Cyber fraud can cause profound and potentially terminal damage to a growing business with narrow margins. Here, Saskia Johnston, a foreign exchange expert at?Sable International, tells readers some steps they can take to protect their business from attack.
If you’re running a small business, cyber fraud might not be your highest priority. New business, HR, account management, investor pitching these things, and everything else, will occupy much of your time and most of your energy.
But if you think your company is too obscure to be the target of an attack, think again, as 43 percent of all hacking attempts target small businesses, costing substantial amounts of time and money in the process.
Small business security and cyber checks
Fortunately, there are several steps you can take to protect your business from an attack.
Some of these are quite simple. For example, staying informed regardless of your industry or the size of your business is sensible, inexpensive, and does a lot to ward off attacks.
When industry bodies talk about cyber fraud and other crimes, listen, and when they don’t, keep an ear to the ground and talk to colleagues anyway. When a competitor suffers a breach, find out how it happened and make sure your team knows to defend against the same kind of breach.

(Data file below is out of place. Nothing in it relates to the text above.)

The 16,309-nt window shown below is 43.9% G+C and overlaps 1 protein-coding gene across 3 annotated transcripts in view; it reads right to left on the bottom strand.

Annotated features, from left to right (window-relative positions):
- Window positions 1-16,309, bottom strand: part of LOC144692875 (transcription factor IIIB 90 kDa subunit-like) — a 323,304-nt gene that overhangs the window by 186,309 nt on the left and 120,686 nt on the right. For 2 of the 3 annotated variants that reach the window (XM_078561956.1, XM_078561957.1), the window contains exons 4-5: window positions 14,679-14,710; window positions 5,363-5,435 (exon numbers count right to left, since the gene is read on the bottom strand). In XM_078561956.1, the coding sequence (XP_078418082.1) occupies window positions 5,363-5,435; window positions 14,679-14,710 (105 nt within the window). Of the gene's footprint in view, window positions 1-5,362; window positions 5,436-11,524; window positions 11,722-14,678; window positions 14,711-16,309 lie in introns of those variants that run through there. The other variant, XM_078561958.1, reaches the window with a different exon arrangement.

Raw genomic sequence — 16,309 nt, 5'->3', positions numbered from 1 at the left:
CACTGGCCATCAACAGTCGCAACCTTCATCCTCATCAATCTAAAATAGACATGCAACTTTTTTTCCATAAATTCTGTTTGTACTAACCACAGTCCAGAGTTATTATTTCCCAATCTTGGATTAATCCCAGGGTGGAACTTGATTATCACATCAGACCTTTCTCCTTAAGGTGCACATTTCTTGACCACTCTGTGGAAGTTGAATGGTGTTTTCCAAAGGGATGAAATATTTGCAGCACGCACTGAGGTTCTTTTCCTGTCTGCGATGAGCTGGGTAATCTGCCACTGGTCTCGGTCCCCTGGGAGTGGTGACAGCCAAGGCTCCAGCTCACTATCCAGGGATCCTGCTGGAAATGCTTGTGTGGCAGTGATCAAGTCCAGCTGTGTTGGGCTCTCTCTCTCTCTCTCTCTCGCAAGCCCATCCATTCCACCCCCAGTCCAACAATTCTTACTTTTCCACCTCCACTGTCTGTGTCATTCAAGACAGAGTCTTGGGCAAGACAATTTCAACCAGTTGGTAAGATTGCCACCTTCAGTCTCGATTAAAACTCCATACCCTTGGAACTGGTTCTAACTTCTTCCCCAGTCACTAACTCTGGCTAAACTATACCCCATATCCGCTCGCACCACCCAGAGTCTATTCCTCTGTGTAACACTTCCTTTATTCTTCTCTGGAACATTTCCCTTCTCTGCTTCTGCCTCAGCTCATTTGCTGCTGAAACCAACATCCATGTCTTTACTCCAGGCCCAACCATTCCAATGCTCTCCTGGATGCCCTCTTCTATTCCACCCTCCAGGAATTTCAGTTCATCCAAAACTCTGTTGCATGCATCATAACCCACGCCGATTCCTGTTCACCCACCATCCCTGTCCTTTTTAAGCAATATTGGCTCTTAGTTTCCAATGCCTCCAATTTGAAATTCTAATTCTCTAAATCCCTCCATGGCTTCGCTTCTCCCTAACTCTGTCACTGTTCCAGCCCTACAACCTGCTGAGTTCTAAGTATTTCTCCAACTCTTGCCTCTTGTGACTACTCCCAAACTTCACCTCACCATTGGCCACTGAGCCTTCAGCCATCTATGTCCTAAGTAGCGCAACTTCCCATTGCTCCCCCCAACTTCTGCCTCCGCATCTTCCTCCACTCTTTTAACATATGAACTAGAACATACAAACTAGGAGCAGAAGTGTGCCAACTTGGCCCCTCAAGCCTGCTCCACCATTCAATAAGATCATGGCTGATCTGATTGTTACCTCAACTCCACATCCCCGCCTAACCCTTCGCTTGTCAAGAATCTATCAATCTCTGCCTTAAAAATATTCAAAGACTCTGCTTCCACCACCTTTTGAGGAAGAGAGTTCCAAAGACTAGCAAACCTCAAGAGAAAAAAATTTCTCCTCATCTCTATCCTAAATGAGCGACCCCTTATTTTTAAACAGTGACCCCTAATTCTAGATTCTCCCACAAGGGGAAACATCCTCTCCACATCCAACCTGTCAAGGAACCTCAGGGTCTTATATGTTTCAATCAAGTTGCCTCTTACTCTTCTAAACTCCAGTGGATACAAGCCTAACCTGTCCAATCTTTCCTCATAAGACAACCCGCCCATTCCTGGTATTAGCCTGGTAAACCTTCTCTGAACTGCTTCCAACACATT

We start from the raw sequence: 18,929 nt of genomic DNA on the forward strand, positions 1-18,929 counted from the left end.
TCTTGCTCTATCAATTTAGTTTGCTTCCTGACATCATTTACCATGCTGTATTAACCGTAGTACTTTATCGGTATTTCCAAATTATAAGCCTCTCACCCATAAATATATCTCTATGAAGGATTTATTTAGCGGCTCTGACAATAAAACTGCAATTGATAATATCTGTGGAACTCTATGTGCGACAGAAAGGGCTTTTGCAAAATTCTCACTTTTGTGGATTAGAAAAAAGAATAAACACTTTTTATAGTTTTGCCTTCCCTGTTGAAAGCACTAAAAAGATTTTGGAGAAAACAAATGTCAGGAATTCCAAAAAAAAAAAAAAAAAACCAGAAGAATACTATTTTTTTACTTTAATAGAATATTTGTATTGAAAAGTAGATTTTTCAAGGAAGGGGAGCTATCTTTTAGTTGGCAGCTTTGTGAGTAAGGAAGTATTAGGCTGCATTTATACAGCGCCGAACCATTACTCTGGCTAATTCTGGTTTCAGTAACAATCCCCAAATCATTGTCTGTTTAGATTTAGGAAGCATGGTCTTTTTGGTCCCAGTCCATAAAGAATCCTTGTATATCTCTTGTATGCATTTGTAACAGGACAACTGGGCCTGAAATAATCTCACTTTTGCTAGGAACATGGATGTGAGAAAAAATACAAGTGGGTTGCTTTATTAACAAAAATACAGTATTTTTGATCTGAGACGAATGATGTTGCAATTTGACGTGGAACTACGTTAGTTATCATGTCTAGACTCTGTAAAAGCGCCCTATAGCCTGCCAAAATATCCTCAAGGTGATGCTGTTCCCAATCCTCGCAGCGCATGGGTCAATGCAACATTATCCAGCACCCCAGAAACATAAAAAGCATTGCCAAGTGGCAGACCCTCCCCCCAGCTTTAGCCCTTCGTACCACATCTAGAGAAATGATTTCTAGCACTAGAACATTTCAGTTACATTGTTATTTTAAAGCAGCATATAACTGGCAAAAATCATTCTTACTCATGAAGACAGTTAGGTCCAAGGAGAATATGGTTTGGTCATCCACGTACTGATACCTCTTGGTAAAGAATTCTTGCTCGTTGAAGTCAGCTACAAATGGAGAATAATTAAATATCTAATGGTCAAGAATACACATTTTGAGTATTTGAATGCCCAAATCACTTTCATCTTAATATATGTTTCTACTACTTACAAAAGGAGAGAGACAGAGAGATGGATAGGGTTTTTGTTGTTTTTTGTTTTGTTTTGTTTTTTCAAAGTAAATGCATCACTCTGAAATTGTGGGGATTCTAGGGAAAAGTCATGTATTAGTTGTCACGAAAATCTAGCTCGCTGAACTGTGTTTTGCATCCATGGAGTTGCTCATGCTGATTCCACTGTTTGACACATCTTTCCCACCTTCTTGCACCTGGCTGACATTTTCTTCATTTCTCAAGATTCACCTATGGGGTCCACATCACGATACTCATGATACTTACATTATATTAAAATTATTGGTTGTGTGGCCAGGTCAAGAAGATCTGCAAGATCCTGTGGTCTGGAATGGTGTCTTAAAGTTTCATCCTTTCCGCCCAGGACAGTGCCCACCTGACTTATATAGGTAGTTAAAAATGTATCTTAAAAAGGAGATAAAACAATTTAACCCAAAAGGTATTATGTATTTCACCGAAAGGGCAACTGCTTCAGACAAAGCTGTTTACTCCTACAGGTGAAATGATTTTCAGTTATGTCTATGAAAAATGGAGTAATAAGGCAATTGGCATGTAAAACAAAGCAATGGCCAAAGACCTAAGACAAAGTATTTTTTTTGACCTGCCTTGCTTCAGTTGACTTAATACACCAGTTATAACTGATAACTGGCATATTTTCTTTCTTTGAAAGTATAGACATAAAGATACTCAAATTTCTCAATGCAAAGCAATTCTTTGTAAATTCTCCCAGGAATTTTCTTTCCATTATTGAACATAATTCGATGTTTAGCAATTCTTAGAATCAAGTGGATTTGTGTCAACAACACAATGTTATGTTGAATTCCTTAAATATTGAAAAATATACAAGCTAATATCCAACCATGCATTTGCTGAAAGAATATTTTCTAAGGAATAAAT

Knowing what’s affecting businesses this month and what will be affecting them next month is critical.?
Understanding CEO fraud
Cyber attacks are multifaceted and evolving. By the time this article is published, it’s almost certain that some new variety of intrusion will have been discovered either by hackers or by their victims.
That’s why vigilance is so important.A company may not be able to protect against everything, but if they pay attention, they can at least make sure it isnt easy for would-be cyber attackers.
Certain kinds of small business cyber fraud are common. There are variations, but the theme remains largely the same. CEO fraud, for example, usually follows the same pattern.
An email is sent from someone purporting to be the company’s managing director (or a similarly authoritative figure) to another member of staff with instructions to authorise a payment immediately.
Your employee, who sees the urgent request, naturally authorises the payment immediately and without question.
If the hacker has done their homework (read the articles you’ve had published online, stalked your online profiles) it may well sound remarkably like something youd actually write. But it isnt you, and the payment isnt legitimate. It comes from outside your company (or from your own compromised email), and your employee has sent the funds to a fraudster’s dummy account.
Being a bank transfer and one that will clear virtually instantly the money will be incredibly hard to retrieve.
So how do you safeguard against it?
it’s a uniquely frustrating situation, but it’s one that’s resolved easily enough with the proper precautions. Setting up dual authorisation can allow you to detect fraud quickly and easily. If you insist that another member of the business must ratify your payment requests, you can ensure that no money changes hands unless it’s supposed to.
If you’re not comfortable like that, you can insist that all employees check with you on an internal messaging platform like Slack or Skype for Business before authorising a transaction.